In some theologies, purgatory is the state after death before some souls ascend to Heaven. It's also the title of the second book in Dante's Divine Comedy (one of my favorite college classes was about The Inferno). Dante Aligheri in Florence created one of the most famous pieces of Western literature, and Ted Kilgore in Missouri who created the Purgatory cocktail in the mid-2000s.
2.5 ounces rye
.75 ounces Benedictine DOM
.75 ounces green Chartreuse
Combine in a mixing glass with ice, stir while contemplating where your soul might go (mine will travel in the bar car), and strain into a chilled glass. Lemon peel or wedge garnish optional.
Make no mistake, the Purgatory is a powerful drink. Those who are new to cocktails might have one and think they have descended into one of Dante's circles of Hell. The spice in the rye may make you think of Hell, and the silky sweetness of the Benedictine DOM may make you think of Heaven. The rye stands up to the Benedictine DOM, used in drinks such as the Honeymoon or my Whiskey Queen, and the 110 proof green Chartreuse, used in drinks such as the Bijou and the Last Word. Combining two herbal liqueurs from French monastic orders looks strange, at least it did to me. Have some cocktailian faith. You'll find they work well together in the Purgatory.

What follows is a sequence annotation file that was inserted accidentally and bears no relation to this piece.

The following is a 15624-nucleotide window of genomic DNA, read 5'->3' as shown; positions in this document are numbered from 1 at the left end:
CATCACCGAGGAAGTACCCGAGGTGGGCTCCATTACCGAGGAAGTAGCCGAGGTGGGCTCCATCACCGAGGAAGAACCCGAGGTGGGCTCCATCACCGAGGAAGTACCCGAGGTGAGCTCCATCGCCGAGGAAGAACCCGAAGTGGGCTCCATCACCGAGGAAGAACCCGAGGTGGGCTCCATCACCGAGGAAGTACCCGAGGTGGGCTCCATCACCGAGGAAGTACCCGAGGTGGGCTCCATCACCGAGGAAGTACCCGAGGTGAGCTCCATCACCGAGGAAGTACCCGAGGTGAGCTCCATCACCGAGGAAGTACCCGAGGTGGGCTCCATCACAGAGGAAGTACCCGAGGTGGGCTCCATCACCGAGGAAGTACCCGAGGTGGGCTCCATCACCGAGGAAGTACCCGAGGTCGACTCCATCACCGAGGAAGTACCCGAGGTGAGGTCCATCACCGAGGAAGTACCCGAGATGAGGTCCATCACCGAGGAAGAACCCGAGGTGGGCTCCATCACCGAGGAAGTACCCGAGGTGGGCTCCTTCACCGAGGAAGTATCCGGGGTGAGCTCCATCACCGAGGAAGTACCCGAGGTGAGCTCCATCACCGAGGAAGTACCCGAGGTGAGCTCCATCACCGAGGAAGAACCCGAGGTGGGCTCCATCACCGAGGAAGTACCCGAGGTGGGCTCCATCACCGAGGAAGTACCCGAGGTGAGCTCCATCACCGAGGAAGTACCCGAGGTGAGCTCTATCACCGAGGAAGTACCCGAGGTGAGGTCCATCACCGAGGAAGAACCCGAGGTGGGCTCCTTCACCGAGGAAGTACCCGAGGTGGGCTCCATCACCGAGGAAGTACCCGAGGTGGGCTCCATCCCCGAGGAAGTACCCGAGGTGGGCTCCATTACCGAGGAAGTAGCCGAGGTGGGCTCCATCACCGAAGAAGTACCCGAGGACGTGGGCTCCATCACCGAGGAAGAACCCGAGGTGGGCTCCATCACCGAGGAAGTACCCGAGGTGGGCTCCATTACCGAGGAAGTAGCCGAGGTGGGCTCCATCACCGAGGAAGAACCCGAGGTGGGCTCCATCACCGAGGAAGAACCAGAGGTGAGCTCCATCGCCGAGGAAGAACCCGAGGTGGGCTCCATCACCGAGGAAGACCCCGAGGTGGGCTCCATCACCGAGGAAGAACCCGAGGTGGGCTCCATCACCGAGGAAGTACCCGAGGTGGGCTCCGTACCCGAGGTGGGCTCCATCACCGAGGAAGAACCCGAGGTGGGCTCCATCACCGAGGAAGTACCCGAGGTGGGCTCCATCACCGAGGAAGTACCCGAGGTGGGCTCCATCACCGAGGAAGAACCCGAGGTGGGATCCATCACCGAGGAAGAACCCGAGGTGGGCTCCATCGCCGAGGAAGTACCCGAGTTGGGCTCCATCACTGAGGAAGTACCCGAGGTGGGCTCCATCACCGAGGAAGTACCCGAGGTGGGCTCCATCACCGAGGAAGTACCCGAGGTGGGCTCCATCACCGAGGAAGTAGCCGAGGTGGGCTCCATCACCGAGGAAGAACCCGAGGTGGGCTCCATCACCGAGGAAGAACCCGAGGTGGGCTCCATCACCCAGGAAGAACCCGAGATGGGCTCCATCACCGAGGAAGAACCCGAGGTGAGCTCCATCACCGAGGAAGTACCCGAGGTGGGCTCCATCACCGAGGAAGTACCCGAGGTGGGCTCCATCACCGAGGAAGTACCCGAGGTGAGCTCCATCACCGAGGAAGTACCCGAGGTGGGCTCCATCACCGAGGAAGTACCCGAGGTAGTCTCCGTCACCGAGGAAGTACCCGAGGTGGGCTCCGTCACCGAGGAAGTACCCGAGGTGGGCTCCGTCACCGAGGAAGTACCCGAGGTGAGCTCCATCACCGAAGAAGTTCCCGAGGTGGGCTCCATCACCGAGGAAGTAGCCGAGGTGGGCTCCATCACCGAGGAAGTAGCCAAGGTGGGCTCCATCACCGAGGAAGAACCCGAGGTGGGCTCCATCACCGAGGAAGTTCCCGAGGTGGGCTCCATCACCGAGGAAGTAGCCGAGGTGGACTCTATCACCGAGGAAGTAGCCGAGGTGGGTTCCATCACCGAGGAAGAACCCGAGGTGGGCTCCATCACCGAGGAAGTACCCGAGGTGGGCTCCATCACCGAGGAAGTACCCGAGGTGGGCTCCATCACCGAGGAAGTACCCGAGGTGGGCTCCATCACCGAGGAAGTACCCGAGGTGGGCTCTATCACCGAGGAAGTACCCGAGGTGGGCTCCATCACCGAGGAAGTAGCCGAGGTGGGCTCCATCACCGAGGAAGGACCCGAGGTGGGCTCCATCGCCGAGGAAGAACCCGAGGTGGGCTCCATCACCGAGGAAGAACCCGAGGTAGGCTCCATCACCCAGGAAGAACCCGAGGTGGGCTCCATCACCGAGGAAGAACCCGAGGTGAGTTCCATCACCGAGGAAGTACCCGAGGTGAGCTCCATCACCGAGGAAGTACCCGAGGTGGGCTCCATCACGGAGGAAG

Regardless of whether you're religious, agnostic, or atheist, warm your soul with a Purgatory.